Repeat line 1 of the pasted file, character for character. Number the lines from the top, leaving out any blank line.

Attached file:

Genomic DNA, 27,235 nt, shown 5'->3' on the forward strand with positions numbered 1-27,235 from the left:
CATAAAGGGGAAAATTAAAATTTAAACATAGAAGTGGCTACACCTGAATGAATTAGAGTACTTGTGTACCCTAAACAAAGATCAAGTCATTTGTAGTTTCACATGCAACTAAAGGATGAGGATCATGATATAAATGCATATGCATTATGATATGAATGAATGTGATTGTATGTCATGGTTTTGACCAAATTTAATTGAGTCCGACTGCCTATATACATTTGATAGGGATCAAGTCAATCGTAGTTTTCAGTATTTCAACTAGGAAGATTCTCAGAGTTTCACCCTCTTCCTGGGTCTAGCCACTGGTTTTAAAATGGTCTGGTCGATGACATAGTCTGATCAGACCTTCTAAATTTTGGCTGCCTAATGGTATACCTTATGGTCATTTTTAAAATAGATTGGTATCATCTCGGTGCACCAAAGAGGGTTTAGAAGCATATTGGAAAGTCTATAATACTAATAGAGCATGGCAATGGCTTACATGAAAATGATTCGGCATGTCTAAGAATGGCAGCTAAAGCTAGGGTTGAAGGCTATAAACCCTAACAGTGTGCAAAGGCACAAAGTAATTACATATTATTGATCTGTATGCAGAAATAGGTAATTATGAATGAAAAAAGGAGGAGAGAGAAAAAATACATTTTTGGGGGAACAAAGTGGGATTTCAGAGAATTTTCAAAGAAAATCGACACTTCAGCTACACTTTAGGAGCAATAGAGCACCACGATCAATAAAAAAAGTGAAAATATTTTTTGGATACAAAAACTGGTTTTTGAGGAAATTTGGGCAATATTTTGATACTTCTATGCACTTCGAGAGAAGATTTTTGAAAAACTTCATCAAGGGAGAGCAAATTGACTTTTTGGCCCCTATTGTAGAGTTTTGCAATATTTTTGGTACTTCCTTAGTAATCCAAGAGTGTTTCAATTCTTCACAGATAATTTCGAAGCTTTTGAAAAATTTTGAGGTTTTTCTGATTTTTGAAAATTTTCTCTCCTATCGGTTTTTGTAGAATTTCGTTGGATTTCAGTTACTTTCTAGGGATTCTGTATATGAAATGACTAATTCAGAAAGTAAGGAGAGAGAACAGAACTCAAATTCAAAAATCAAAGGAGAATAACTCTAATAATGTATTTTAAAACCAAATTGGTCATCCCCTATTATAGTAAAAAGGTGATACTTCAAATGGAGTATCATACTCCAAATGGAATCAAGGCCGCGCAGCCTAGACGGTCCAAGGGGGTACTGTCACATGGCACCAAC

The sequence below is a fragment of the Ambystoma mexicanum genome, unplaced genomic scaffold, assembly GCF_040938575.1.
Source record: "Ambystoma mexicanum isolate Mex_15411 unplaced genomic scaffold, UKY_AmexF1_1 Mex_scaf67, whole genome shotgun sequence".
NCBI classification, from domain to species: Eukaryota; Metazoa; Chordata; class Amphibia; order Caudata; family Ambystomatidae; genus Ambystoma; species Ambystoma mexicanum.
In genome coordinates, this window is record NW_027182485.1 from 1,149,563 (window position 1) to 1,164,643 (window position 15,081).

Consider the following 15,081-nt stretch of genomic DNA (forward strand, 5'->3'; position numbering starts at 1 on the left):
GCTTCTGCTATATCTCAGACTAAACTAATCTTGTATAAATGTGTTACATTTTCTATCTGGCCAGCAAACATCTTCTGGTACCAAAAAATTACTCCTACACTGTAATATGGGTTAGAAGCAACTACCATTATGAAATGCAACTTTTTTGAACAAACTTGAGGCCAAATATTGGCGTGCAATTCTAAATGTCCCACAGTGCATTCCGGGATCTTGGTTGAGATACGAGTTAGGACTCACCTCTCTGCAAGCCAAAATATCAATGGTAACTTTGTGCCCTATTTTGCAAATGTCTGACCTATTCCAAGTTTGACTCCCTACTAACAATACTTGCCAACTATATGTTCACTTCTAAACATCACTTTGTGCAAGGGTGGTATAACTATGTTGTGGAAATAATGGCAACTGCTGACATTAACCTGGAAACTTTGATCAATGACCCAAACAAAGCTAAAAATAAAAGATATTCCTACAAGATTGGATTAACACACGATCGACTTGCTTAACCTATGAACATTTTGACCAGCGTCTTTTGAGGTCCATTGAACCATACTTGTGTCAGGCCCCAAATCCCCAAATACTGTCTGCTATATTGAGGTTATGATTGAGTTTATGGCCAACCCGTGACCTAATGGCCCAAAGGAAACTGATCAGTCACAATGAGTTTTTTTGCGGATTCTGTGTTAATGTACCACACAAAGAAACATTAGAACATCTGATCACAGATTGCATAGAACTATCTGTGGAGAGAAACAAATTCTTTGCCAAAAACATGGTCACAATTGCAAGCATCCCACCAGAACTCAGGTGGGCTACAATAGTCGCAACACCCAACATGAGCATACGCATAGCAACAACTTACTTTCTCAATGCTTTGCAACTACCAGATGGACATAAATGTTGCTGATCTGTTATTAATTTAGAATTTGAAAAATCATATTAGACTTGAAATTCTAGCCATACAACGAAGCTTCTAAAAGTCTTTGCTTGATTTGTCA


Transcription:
Genomic DNA, 27,235 nt, shown 5'->3' on the forward strand with positions numbered 1-27,235 from the left: